I loved Lovers and Beloveds by Meilin Miranda so much I went to the library's Suggest a Purchase page and asked the library to get some copies, and the collections mavens did so. (Yay! ...and let me say, this is something any of you can do.)

A young prince comes of age after a sheltered childhood. He must find his own way, irrespective of the pressures of his father the King, his mother the Queen, or even his notions of duty. His new training comes from his immortal Teacher, who activates a magic book called An Intimate History of the Greater Kingdom, stories of the queens and kings of his country's past. Through this book, Prince Temmin experiences everything the characters do, and he must consider theirs and his mistakes, as well as feel the very erotic elements contained therein. Meanwhile, he is seriously considering becoming a follower of the gods of love and desire called the Lovers, and his father the King will do almost anything short of heresy to stop him.

This book contains explicit sex scenes, but they are not gratuitous; they are essential to the story, and far from boilerplate. Without the scenes, this novel would be among the best of the fantasy books I've read, but with them, it becomes a rather unique, outstanding book. It makes you think about how sweet and natural sex is in this world MeiLyn Miranda has created, and how difficult it can be to find that unstained attitude in the real world. MeiLyn's wisdom of experience regarding the human psyche shines through every chapter.

The rain is back and it's another eight months until summer's return... (perhaps I exaggerate). All joking aside, winter is long, dark and damp so I've got some fun and light-weight fantasy to suggest.

I was pleasantly surprised by Shadow Kin: A Novel of the Half-Light City by M.J. Scott.  If one were to judge a book by its cover, this seems like a forgettable paranormal romance where the feisty, independent female lead will find love with a sensitive and likable hero - or a tameable bad boy. I picked it up anyway and found myself falling for the characters and the setting, where four species share a city and an uneasy peace.  I liked the second book, Blood Kin, even better and am hoping for a third.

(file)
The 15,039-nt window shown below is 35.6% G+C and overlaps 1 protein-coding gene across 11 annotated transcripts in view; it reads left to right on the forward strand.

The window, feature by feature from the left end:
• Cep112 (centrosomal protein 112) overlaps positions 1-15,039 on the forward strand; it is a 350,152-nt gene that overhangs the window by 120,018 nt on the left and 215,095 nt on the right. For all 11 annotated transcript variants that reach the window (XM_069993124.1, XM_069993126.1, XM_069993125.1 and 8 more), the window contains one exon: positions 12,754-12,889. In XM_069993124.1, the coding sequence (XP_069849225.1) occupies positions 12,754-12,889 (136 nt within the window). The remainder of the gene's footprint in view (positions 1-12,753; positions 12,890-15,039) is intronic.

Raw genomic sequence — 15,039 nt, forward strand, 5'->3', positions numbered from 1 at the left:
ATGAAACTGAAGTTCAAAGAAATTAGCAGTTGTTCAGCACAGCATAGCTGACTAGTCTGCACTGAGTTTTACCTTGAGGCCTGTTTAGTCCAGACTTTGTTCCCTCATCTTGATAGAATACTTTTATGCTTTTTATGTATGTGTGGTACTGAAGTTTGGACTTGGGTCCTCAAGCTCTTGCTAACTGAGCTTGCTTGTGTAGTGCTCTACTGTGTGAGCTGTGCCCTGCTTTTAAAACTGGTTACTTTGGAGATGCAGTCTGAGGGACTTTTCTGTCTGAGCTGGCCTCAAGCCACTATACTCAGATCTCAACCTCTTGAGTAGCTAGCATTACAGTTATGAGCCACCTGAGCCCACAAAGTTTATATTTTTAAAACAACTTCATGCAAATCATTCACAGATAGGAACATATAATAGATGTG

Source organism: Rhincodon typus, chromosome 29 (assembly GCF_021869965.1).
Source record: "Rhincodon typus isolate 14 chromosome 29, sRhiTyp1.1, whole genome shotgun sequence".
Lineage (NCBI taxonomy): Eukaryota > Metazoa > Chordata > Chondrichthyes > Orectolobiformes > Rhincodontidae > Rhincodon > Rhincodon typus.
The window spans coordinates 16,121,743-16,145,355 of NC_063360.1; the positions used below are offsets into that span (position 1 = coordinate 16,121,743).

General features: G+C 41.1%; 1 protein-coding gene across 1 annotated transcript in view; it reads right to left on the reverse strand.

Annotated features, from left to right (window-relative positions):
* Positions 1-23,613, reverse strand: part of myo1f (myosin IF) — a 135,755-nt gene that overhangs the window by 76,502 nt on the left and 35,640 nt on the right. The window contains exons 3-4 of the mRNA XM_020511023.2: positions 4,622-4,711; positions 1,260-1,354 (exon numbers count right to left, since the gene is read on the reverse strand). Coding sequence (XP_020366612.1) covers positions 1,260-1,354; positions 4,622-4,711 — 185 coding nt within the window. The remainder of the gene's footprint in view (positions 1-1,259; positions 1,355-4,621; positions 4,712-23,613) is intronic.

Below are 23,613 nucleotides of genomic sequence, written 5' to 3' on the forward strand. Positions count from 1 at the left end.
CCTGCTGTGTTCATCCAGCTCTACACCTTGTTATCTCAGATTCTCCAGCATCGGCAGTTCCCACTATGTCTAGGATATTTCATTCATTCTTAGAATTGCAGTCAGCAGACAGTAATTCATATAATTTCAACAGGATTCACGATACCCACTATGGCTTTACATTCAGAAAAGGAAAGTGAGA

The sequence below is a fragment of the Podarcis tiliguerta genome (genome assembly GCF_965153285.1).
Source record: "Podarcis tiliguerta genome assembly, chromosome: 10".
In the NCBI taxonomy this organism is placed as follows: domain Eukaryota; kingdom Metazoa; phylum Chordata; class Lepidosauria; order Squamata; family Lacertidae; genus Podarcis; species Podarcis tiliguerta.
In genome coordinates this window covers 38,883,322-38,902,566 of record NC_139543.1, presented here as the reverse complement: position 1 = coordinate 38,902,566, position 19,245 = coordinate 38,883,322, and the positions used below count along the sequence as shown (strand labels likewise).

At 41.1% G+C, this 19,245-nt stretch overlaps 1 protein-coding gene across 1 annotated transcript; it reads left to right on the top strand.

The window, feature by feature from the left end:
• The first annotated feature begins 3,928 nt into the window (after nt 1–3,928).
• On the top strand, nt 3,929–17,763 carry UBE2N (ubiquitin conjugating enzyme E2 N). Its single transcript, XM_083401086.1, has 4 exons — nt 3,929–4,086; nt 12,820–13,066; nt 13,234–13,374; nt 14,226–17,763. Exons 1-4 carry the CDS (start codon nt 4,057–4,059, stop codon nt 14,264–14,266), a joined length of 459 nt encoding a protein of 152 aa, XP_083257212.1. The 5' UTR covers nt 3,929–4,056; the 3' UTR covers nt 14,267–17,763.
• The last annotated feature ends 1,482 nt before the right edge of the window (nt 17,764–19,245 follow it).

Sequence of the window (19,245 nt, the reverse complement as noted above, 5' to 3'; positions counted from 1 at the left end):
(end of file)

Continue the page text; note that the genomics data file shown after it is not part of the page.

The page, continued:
Faith Hunter's Skinwalker is the first in a series about a female vampire killer/mercenary with a mysterious past. Jane Yellowrock is a skinwalker of Cherokee descent who can shift into any animal of which she has a claw, tooth or some other small piece. Then she is hired as a vampire hunter, by one of the oldest vampires in New Orleans. While tougher-than-tough female leads are a staple of urban fantasy, I found Jane more believable and fleshed out than most.

I just finished Angel's Ink by Jocelynn Drake. Gage is a tattoo artist and fairly decent guy doing a truly terrible job of hiding out from the evil witches and warlocks of the Ivory Towers that rule his world. He owns his own shop and works with a troll and an elf. The amount of trouble he gets into in one short book is a little over the top, but it was a fun page-turner with a hero so likeable that I was glad that the ending promises a sequel or three.

Every year, around this time, we compose a poem, which sometimes rhymes,
about ghoulies and ghosties and long legged beasties
who'll come to your door demanding a feastie 

This year is no different, and we think that you'll find,
some blood-curdling tales will focus your mind;

And keep you awake for those folks who'll come calling...
What can we say? Our poem is appalling!

Stories of vampires and unwanted guestscomic book horrorsbrain-eating pests
Of gruesome tales we have no lack, you just provide the pumpkin named Jack. 

Happy Halloween!

Visit Sunny Chernobyl: And Other Adventures in the World's Most Polluted Places by Andrew Blackwell

I thought it was a sarcastic title. That the guy who wrote it must have a cracked sense of dark humor. Why would anyone want to visit Chernobyl? See deforestation as it happens in the Amazon? Visit the most polluted river in India? Blackwell asked himself the same questions. Did he have a thing for industrial waste? Was he some kind of environmental rubbernecker?  What exactly was the point in going to some of the world's worst man-made, human caused devastation?